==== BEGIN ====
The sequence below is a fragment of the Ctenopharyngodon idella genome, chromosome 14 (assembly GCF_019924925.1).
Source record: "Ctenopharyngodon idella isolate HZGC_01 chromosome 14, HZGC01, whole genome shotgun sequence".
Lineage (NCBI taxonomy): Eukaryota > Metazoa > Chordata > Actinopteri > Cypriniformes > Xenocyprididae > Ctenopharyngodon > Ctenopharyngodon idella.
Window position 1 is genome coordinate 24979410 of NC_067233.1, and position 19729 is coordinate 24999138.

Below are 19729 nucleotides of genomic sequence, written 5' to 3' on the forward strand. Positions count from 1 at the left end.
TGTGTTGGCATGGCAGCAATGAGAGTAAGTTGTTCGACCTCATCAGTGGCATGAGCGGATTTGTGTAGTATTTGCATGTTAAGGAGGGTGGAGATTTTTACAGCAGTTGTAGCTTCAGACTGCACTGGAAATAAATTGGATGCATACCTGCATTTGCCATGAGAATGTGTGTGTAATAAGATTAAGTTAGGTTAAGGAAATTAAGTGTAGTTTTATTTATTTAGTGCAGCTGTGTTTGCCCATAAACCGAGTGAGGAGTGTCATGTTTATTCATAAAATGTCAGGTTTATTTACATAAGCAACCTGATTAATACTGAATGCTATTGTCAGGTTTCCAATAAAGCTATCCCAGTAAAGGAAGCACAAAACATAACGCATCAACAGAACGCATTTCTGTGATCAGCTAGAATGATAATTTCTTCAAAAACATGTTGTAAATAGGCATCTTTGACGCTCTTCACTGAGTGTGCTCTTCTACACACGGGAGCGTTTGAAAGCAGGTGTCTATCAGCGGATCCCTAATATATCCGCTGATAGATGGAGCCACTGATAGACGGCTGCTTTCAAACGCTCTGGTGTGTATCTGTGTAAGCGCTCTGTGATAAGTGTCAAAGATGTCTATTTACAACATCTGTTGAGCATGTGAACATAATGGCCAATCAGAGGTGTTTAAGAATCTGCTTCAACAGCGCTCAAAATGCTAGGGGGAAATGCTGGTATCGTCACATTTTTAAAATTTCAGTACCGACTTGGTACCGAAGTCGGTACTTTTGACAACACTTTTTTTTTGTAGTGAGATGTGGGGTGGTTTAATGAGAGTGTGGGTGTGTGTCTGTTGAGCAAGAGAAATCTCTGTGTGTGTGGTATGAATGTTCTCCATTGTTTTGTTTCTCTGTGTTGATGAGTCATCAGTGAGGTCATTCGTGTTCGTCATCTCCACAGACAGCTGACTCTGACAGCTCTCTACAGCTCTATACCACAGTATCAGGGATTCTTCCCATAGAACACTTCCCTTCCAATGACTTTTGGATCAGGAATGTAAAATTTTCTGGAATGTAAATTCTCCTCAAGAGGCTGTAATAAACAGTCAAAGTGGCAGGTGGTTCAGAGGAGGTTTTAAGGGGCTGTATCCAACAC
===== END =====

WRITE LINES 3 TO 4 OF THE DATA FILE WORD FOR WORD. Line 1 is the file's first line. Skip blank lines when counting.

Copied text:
Lineage (NCBI taxonomy): Eukaryota > Metazoa > Chordata > Actinopteri > Cypriniformes > Xenocyprididae > Ctenopharyngodon > Ctenopharyngodon idella.
Window position 1 is genome coordinate 24979410 of NC_067233.1, and position 19729 is coordinate 24999138.